NAYA | Should parents overpraise their daughters?

Narcissistic children believe they are entitled to privileges and expect constant admiration from their surroundings.
by Vanessa Ghanem

6 April 2020 | 12:54

Source: by Annahar

  • by Vanessa Ghanem
  • Source: Annahar
  • Last update: 6 April 2020 | 12:54

This undated file photo shows a mother holding her daughter's hand. (AFP)

Parents tend sometimes to overvalue their children, particularly daughters. Offering them inflated praise for their tiniest accomplishments, or even non-accomplishments, they are subconsciously creating both boys and girls who are narcissists-in-the-making, according to a mental health specialist.

Dr. Lea Sawaya, PhD, clinical psychologist, psychotherapist and expert in Cognitive Behavioral Therapy (CBT), clarifies to Annahar's NAYA that parents are often unaware that certain words they use while speaking with their daughters can over-inflate their ego instead of enhancing their self-confidence.

"It's very important to motivate and encourage little girls, identify their weaknesses to reinforce them and turn them into strengths. This should not be, however, done exaggeratedly to make sure they don't grow up with a Narcissistic Personality Disorder," Sawaya told NAYA, explaining that overestimation and overvaluation (That’s incredibly beautiful! versus That’s nice!) can be harmful.

"Telling your girl how 'exceptional,' 'special,' and 'unique' she is, does not let her gain healthy self-esteem," she added.

Two kinds of praise: Personal and effort-based

Sawaya differentiates between two types of praise: personal praise and effort-based praise.

By definition, personal praise focuses on children's natural and innate abilities as well as talents they were born with, while effort-based praise acknowledges achievements and the hard work exerted to make things done.

"Instead of telling a girl 'Wow, you're great at math,' or 'You're the smartest kid,' tell her 'I am so impressed at how hard you worked to solve this equation.' Such a comment would be more empowering as it urges her to take pride in her accomplishments, and most importantly, does not put her under pressure as is the case in the first two examples," Sawaya said in what she also dubbed as "praising the process or the strategy instead of the person."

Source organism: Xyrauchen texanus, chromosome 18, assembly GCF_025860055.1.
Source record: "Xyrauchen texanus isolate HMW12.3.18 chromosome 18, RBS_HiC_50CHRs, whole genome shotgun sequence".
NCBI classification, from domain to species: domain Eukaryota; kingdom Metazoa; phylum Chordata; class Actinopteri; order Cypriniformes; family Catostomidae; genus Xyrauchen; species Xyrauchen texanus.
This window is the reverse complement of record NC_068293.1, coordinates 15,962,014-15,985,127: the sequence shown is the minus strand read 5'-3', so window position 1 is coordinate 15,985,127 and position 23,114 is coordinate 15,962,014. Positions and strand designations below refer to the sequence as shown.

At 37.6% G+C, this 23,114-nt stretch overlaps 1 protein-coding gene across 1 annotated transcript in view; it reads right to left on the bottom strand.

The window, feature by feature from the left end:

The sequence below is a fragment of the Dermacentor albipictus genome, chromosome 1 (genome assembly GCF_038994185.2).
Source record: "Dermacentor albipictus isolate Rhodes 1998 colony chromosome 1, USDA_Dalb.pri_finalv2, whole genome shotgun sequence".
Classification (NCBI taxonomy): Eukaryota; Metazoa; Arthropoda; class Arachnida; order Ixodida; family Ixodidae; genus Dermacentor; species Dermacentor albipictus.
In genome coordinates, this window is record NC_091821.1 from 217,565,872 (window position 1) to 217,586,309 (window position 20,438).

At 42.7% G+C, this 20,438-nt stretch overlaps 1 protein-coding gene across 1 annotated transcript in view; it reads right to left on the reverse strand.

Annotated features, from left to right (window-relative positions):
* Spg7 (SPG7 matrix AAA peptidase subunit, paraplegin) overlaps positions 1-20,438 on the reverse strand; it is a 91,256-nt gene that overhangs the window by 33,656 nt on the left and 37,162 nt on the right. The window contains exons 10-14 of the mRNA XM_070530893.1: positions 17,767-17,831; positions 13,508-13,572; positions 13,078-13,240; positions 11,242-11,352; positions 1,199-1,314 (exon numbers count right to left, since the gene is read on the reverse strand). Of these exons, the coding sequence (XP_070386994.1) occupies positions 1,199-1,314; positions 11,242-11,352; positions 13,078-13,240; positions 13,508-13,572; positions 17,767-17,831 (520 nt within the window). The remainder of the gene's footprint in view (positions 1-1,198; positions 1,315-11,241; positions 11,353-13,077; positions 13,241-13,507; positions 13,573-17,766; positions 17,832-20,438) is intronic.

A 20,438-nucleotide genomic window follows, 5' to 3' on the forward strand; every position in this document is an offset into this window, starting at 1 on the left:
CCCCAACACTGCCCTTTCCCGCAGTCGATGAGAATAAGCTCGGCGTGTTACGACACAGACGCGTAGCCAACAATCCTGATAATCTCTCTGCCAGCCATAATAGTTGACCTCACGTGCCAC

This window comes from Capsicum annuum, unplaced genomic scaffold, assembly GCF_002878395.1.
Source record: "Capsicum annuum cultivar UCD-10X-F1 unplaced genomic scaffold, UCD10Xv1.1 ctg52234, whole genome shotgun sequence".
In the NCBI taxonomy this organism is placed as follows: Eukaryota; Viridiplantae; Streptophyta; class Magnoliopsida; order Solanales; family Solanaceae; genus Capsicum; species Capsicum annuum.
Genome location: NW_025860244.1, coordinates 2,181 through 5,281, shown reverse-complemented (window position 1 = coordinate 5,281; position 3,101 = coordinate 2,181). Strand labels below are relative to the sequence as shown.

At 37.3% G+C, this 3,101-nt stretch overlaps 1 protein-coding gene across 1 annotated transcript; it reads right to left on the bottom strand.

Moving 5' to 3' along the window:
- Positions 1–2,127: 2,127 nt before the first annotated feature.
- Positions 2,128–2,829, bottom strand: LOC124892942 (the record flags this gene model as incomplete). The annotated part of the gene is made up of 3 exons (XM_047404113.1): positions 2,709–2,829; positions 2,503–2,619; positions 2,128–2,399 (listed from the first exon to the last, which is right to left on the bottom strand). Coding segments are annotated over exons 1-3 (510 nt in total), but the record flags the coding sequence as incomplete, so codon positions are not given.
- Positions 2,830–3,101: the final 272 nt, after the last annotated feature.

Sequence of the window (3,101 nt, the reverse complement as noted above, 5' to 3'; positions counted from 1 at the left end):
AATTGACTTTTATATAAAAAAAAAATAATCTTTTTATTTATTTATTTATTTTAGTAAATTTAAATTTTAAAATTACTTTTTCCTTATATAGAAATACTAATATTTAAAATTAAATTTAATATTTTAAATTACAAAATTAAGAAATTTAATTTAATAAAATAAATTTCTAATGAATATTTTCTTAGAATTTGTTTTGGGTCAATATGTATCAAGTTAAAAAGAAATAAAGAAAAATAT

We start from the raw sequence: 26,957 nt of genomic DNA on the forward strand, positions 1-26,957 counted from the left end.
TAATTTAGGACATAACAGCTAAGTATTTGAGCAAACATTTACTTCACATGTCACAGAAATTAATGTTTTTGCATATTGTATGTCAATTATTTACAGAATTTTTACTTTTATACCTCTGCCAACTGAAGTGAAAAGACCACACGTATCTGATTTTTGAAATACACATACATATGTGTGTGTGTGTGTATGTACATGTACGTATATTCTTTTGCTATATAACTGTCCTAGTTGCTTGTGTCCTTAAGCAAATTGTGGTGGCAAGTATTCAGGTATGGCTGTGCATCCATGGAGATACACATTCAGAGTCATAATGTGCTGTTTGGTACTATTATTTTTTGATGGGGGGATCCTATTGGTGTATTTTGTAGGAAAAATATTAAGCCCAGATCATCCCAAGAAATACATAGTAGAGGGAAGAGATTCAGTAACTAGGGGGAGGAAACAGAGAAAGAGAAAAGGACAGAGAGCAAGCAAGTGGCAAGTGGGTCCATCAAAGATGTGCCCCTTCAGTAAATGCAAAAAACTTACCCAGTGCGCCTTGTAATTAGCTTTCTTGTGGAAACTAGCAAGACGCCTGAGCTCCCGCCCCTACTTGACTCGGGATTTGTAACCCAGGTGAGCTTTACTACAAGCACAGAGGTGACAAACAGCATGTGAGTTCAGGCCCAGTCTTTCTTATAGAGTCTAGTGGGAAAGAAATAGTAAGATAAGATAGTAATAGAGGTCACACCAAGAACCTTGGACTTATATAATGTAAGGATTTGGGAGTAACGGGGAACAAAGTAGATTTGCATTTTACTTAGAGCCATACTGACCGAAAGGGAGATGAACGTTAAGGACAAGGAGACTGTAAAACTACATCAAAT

In the same context, Sawaya warned of the dangers of only complimenting a girl's physical appearance.

"Parents are usually ignorant about the moral and psychological damages they might cause to their daughter when they tell her 'You are the prettiest'," Sawaya told NAYA. "By saying so, we are pushing little girls to only value their looks, therefore, all that they will care for when they grow up is how to be more beautiful and how to use this beauty to succeed in life and reach higher positions."

She also mentioned how some girls – victims of their parents who keep on telling them they are superior to other children – often face deception in society.

"Parents telling their daughters 'You have the best singing voice,' or 'You are definitely going to win this competition' will see them being deceived when finding out that others might perform better," Sawaya added, suggesting using expressions such as "you can do it," "you are practicing well," "you are improving."

Narcissism: A trait coupled with other disorders

Narcissistic children believe they are entitled to privileges and expect constant admiration from their surroundings.